When the snarky billboards for Benedict Cumberbatch’s 2018 Grinch reboot starting popping up in major cities, pretty much everybody had the same thought: “Do we really need to revisit this property again? The original is basically perfect.” But fans of the 1966 TV special—written by Seuss himself, animated by Chuck Jones, and featuring the voice of Universal monster movie icon Boris Karloff—might be interested to know that the original How The Grinch Stole Christmas had its own run of joyless sequels back in the day. A new article from MEL (by former A.V. Club editor Keith Phipps) takes a look at these forgotten attempts to cash-in on the Grinch property, long before big studio money got involved.
First, in 1977, there was Halloween Is Grinch Night, a near one-for-one retelling of How The Grinch Stole Christmas with a simple swapping of holidays. In this mildly spooky TV special, the writing is still Seuss’ but the animation is now done by Friz Frelong and lacks the natural fluidity and vibrancy of Jones’ style. The Grinch is still being a jerk to the residents of Whoville (who appear to be Amish?) but he’s now voiced by character actor Hans Conried, as Karloff passed away in 1969. The result is a 25-minute cartoon that looks more like an Eastern European knock-off than a Seuss-sanctioned sequel.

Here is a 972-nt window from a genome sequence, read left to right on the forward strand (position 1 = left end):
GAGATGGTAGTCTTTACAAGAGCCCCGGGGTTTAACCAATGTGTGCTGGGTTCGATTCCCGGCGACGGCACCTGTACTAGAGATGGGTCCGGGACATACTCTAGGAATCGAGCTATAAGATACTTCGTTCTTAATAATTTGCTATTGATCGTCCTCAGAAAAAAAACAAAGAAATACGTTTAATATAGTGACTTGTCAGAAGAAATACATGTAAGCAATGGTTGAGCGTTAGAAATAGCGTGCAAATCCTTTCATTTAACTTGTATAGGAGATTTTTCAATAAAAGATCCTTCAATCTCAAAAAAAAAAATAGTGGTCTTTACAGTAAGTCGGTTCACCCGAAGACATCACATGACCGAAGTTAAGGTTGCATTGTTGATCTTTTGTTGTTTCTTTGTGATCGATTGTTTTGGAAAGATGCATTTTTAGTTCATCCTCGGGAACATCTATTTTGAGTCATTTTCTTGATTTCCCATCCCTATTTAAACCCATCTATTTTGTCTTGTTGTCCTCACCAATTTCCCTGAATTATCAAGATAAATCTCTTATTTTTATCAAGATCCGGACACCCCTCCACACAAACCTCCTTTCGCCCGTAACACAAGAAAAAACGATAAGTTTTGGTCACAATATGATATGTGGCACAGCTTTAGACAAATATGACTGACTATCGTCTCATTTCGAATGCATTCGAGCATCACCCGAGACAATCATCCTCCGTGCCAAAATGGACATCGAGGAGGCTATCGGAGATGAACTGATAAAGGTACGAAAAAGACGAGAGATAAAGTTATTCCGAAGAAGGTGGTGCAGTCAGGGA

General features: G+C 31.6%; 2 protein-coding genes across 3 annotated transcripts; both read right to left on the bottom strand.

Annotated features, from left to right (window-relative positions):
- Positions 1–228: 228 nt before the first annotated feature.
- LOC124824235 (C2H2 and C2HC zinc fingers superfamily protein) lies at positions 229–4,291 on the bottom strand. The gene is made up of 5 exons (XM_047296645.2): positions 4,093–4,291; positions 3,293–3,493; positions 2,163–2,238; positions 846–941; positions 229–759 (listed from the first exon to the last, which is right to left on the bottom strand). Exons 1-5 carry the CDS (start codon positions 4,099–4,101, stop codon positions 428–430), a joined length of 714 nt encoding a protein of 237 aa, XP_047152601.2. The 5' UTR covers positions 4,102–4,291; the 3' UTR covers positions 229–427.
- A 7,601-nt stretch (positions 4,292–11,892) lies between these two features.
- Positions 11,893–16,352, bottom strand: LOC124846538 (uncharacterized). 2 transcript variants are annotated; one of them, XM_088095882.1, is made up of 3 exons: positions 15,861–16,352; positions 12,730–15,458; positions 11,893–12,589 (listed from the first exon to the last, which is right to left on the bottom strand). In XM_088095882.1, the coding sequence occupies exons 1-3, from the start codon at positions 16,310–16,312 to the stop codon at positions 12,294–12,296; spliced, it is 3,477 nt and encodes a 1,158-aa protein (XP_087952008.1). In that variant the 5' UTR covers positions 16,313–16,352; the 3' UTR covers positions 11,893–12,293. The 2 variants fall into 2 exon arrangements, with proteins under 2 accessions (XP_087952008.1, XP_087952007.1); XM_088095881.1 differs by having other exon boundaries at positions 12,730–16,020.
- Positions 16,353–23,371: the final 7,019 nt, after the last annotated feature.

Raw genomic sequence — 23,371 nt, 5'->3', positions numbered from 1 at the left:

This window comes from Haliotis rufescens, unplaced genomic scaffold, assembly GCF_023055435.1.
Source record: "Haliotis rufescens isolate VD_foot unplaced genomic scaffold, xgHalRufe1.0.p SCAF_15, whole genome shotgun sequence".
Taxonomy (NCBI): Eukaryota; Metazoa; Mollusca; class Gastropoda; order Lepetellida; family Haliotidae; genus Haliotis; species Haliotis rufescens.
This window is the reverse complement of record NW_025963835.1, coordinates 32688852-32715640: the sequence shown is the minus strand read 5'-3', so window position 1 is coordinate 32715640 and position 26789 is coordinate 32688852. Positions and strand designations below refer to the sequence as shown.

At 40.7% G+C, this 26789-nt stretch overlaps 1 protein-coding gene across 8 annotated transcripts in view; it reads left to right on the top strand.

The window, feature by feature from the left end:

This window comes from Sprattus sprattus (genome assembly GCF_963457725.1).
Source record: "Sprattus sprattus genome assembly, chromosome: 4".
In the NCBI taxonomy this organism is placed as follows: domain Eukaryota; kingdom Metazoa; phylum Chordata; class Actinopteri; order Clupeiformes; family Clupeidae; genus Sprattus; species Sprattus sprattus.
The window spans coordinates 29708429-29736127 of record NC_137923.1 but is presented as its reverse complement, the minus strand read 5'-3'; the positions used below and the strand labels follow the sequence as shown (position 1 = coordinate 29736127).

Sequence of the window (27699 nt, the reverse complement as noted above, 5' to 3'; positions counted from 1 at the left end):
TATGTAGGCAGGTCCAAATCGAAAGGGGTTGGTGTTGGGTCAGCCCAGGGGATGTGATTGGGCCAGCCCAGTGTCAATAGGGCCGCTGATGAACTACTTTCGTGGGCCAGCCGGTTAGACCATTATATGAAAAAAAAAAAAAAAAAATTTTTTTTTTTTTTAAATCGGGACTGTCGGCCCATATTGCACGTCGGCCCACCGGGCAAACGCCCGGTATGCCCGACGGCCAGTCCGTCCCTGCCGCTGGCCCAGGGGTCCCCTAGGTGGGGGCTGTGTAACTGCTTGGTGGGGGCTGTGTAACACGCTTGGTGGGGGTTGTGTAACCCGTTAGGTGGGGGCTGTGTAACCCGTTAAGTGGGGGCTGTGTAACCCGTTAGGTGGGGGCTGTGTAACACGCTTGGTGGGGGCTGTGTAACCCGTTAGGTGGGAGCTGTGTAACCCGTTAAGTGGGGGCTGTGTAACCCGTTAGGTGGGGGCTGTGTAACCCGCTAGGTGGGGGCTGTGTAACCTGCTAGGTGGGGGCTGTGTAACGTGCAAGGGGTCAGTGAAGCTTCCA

What comes next is even worse. The Grinch Grinches The Cat In The Hat is an utterly pointless mash-up of two popular Seuss characters produced in 1982. After finding themselves at odds over a road rage incident, Mr. Grinch and the top-hatted Cat are embroiled in a what is essentially a prank war. Then, in the special’s final moments, the Cat In The Hat manages to use modern psychology to emotionally devastate the Grinch and put an end to their feud. It is … not fun. Also, next to the titular feline, you can’t help but be realize that the Grinch looks like a shitty, earless cat himself.
As MEL notes, these two specials have essentially become afterthoughts in the Seuss canon. Everyone remembers the original special fondly and sees no need to acknowledge the subsequent misfires. But there is something comforting in the fact that, long before Cumberbatch or Jim Carrey took their stab at the story, needlessly rehashing the Grinch tale was a treasured holiday tradition.
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